Their company and co-operation is
worth more to us than any reasser
tion of the doctrine or human rights
and equality. Massachusetts Is giv
en to striking heroic attitudes and
proclaiming herself as a protector of
the weak and champion of the down
trodden. Asa state she enjoys the
consciousness of virtue, culture and
tolerance up to her neck.
At tne Denver biennial Massachu
setts threatened to withdraw from
the General Federation ir the ten cent
per capita tax bill passed. Not that
the club women or Massachusetts be
grudged the Federation ten cents a
piece, but they thought the money
would better be spent In Boston.
When the rule was adopted the
threat was not reiterated. Arraid of
nobody, modestly convinced that up
on Ma-sachusetts club women rests
the social liberation or the colored
race, and raised in an atmosphere or
frigid principles, they were intoler
ant at Denver and intolerant at Mil
waukee. They truly need the in
fluence or the Federation more than
the black sisters they conspicuously
and arbitrarily attempted to intro
duce into the Federation.
Nevertheless ir women's clubs up
lift, educate, regenerate, encourage
and convert, our colored sisters ought
to be admitted. But until the south
ern women themselves invite them the
north has no business to coerce them
to an obnoxious fellowship. Until it
is quite ready 1 think the south can
count upon the Pacific slope, the west
and the middle west to vote with
The Coup of 1900.
Mr. Hall's reading or the affidavits
proving Mr. Thompson's late offer to
the populists to become a populist ir
they would elect him to the United
States senate, enraged the followers
of Mr. Thompson is Lincoln who hold
him and his offices dearer than re
publicanism or any. principles what
ever. Messrs. Bud Lindsey, Elmer
Stevenson, Capt Bjllingsley, Courtney,
Tom Benton and Robert Dorgan are
the closest political friends and sup
porters, or Mr. Thompson in Lincoln.
By shouting and filibustering last
Saturday night they were able to pre
vent the reading or all but one or the
affidavits prepared by Mr. Frank Hall.
They have been printed since in
several papers, so that they are now
berore the state.
Although the evidences or treason
to the party had no effect upon Mr.
Thompson's hangers-on in Lincoln,
who knew beforehand that he had
offered to deliver the republican
party as the price or his own election,
there is little doubt that it will ef
fect the body of voters in the state
when the days of the state election
are at hand.
It is all a matter of comparison.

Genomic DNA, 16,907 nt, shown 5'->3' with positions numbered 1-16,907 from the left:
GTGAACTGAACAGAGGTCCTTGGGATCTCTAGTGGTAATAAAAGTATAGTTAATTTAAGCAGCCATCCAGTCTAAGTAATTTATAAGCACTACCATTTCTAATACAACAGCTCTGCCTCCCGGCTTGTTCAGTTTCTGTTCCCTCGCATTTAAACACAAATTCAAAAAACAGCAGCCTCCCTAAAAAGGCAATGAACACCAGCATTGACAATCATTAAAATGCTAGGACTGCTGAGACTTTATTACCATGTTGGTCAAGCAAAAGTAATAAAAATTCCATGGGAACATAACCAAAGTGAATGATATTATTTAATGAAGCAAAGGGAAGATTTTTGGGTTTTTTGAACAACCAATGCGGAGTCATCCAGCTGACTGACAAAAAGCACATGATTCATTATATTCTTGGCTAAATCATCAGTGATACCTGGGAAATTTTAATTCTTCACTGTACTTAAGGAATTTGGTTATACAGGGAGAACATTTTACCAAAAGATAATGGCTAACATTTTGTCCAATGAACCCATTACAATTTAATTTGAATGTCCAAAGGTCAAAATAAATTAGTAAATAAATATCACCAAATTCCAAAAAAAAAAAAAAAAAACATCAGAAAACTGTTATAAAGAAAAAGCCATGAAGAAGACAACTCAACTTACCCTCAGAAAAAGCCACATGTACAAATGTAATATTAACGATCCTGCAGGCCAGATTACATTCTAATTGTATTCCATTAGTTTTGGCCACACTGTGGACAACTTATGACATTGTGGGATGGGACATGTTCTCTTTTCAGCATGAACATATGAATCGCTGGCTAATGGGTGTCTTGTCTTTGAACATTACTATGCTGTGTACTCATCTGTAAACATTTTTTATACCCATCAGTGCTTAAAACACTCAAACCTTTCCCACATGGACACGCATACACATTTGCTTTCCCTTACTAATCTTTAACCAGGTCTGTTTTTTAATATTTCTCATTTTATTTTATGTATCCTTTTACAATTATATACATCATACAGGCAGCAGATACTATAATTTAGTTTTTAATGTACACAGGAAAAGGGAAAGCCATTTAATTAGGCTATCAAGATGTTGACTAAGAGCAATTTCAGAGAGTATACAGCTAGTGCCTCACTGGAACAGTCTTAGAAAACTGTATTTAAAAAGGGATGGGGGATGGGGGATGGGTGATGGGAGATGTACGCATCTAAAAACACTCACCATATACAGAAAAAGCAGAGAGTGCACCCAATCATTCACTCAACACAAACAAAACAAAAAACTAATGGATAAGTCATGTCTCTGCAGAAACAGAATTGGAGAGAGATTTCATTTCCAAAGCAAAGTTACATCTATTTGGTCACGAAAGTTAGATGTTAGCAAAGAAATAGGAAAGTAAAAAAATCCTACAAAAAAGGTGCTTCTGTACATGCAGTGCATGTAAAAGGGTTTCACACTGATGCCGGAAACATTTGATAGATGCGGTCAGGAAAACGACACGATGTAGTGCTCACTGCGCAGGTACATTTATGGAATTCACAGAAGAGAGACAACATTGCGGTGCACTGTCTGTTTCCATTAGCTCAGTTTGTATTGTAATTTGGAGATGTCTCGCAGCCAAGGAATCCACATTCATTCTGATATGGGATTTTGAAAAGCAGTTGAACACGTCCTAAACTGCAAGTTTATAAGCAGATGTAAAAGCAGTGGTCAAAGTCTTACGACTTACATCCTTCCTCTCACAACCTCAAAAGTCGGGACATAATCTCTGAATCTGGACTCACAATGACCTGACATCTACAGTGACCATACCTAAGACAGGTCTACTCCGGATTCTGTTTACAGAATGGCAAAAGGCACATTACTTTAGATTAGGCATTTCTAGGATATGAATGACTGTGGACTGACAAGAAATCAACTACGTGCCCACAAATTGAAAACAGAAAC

What seems a justifiable expedient
to Messrs. Lindsey, Stevenson, Bill
ingsley, Courtney and Tom Benton
is a crime to the sturdy, loyal repub
licans; men of finer grain, of worthier
-traditions of unpurchasablc loyalty.
In the opposition.
It Is quite likely that the repub
lican party in Nebraska will be beat
en at the polls this year. But it is
better to be beaten than to win un
der the leadership of Bud Lindsey,
and his friends aforementioned.
It has been occasionally demon
strated in the legislature that the
intlucnce of the local machine on
state politics has been overestimated.
The noise of the machine Is so near
us here in Lincolu, that honest peo
ple are sometimes rrightened by the
racket, but the state is one oX the
largest in the union, its inhabitants
are statistically literate, and demon
strably keen-witted. They have-never
yet elected a legislature which in its
turn sent a rogue to the senate and
all the chances are in favor of their
never doing it. Read the country
papers, note the integrity of the edi
torials. It is a good tonic for the
heresy of doubt or a people's wisdom
arid purity.
Nebraska is a large state. The cap
itol and Omaha are very important
places. But the state contains Ttf.&w
square miles with a village every ten
miles. A candidate who has earned
the disapproval or the most promi
nent and reputable citizens or Lin
coln is not likely to suit the no less
fastidious tastes or the mighty men
who own the rest or the 7,S.V square
miles called Nebraska.
The contract sworn to in affidavits
as a facsimile by fourteen members
or the legislature is herewith re
printed: I, I). E. Thompson, pledge the fu
sion members of the Nebraska legis
lature my solemn word of honor that
if by their votes I am elected to the
United States senate I will do as fol
lows: First I will oppose the policy or
imperialism and entangling alliances
with any nation.
SecondI will oppose any increase
in the regular army.
Third I will oppose the retirement
or the greenbacks and, the issuing or
currency by banks and will favor an
increased use of silver as money. '
Fourth I will oppose government
by injunction and favor an income
Firth ir elected I will remain out
of republican caucuses.
(Signed) I). E. THOMPSON.
The Mockett Veil.
Workmen are now laying fourteen
inch pipe to the Mockett well in or
der that the remarkably pure, deli
cious water may flow through a larger
conduit into the city.
It will be remembered that Mr. I).